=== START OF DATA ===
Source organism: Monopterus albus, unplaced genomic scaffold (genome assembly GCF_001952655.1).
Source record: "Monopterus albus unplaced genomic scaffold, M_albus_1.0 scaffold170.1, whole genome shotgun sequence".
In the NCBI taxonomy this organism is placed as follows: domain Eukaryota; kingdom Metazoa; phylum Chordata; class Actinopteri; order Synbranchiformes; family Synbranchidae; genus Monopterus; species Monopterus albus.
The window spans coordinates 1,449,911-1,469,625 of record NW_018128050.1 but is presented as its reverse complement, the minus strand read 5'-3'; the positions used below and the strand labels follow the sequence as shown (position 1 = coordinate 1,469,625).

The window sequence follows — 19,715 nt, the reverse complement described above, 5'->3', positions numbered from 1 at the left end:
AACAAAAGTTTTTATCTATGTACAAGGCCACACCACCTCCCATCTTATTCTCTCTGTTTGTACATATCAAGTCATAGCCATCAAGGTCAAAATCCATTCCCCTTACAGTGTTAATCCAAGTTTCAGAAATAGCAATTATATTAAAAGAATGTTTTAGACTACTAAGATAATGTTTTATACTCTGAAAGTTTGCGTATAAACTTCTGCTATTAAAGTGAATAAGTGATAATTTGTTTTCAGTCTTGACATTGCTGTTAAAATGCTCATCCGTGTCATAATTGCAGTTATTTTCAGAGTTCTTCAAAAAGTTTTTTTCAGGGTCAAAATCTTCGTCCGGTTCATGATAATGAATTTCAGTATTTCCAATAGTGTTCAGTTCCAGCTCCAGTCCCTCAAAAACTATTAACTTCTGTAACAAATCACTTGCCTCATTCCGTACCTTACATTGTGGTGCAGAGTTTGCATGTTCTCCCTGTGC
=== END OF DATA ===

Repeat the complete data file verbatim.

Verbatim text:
Source organism: Monopterus albus, unplaced genomic scaffold (genome assembly GCF_001952655.1).
Source record: "Monopterus albus unplaced genomic scaffold, M_albus_1.0 scaffold170.1, whole genome shotgun sequence".
In the NCBI taxonomy this organism is placed as follows: domain Eukaryota; kingdom Metazoa; phylum Chordata; class Actinopteri; order Synbranchiformes; family Synbranchidae; genus Monopterus; species Monopterus albus.
The window spans coordinates 1,449,911-1,469,625 of record NW_018128050.1 but is presented as its reverse complement, the minus strand read 5'-3'; the positions used below and the strand labels follow the sequence as shown (position 1 = coordinate 1,469,625).

The window sequence follows — 19,715 nt, the reverse complement described above, 5'->3', positions numbered from 1 at the left end:
AACAAAAGTTTTTATCTATGTACAAGGCCACACCACCTCCCATCTTATTCTCTCTGTTTGTACATATCAAGTCATAGCCATCAAGGTCAAAATCCATTCCCCTTACAGTGTTAATCCAAGTTTCAGAAATAGCAATTATATTAAAAGAATGTTTTAGACTACTAAGATAATGTTTTATACTCTGAAAGTTTGCGTATAAACTTCTGCTATTAAAGTGAATAAGTGATAATTTGTTTTCAGTCTTGACATTGCTGTTAAAATGCTCATCCGTGTCATAATTGCAGTTATTTTCAGAGTTCTTCAAAAAGTTTTTTTCAGGGTCAAAATCTTCGTCCGGTTCATGATAATGAATTTCAGTATTTCCAATAGTGTTCAGTTCCAGCTCCAGTCCCTCAAAAACTATTAACTTCTGTAACAAATCACTTGCCTCATTCCGTACCTTACATTGTGGTGCAGAGTTTGCATGTTCTCCCTGTGC